City water supply in good shape
A cool, wet April nipped Aspen’s spring fever in the bud, but turned around what had been looking like an iffy summer in terms of available water. The city’s Water Department was watching the snowpack closely after balmy, dry March ate it up at an alarming rate.
Snowpack conditions improved substantially last month though, and the city has backed away from early expectations that water-use restrictions would be necessary as Aspen moves into summer, according to Phil Overeynder, city utility director.
For now, he is not recommending the city order any water-conservation measures this summer.
Precipitation at a monitoring station at about 11,000 feet on Independence Pass, east of town, measured 2.2 inches in March. That was about 57 percent of average and cause for concern, Overeynder said.
“March was 15 degrees warmer than average. We had conditions where the entire snowpack was ready to come off at any time,” he said.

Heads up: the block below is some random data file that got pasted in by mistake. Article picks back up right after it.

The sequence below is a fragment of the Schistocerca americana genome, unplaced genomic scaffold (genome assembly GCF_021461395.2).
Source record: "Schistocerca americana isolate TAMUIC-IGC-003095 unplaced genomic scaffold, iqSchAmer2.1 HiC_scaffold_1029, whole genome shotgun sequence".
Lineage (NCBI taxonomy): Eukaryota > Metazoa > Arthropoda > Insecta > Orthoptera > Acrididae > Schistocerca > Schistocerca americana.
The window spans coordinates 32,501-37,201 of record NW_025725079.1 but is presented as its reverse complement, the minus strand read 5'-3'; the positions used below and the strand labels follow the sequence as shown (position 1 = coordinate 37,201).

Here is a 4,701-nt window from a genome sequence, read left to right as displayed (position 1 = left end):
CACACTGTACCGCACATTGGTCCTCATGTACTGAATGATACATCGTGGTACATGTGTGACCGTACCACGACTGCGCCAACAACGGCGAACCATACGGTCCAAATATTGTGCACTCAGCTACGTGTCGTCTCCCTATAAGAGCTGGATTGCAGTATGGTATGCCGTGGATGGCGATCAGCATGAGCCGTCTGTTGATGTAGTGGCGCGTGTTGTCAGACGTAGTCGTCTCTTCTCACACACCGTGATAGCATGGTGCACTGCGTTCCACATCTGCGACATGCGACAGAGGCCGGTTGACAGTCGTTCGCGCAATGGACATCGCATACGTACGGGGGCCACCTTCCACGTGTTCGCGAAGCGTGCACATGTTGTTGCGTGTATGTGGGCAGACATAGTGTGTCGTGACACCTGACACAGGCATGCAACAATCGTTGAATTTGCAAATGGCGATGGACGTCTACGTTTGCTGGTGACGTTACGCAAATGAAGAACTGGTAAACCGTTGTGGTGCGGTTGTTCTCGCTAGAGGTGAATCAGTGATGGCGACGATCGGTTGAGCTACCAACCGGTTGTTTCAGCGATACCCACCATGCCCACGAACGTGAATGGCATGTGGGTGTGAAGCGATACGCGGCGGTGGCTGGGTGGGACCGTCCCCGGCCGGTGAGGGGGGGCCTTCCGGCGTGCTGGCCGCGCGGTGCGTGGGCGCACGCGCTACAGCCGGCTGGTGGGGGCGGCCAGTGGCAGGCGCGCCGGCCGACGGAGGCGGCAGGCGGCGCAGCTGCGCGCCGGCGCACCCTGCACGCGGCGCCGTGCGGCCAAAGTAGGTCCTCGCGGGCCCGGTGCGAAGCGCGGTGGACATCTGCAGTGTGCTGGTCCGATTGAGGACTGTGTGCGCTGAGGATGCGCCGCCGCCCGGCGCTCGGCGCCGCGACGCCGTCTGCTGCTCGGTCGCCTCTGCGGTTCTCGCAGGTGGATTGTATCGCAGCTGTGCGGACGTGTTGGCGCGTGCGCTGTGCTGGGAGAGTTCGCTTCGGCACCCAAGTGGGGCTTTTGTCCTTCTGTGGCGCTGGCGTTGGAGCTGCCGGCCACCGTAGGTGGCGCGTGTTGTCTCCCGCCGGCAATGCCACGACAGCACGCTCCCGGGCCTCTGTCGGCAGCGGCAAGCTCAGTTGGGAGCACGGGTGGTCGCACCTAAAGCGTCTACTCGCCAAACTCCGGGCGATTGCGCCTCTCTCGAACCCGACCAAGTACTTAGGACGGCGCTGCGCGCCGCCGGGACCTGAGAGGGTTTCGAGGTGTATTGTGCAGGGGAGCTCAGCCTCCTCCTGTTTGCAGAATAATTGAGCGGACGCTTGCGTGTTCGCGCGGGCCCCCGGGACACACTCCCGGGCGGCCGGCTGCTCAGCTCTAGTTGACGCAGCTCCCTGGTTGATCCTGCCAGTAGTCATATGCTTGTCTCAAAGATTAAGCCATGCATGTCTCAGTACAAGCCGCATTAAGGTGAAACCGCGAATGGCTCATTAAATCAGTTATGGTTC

But April precipitation at the site totaled 4 inches for the month – slightly above average.
“A wetter-than-average April kind of turned around our forecast for water availability for the summer,” Overeynder said.
The snowpack on May 4 was about 78 percent of the long-term average for the date. During the 2002 statewide drought, when Aspen implemented water-use restrictions and charged higher rates for excessive water use, the snowpack had dropped to below 10 percent of average by early May.
“2002 was so dry, on May 4, virtually all the snowpack was gone,” Overeynder recalled.
Aspen’s municipal water supply is drawn from Maroon and Castle creeks. The city has also refurbished a well since the 2002 to further augment its supply.
Janet Urquhart’s e-mail address is firstname.lastname@example.org
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The town of Snowmass Village has its eyes on some safety improvements on Highline Road and a section of Brush Creek Road that will give pedestrians and cyclists a little more room to breathe on the side of the road.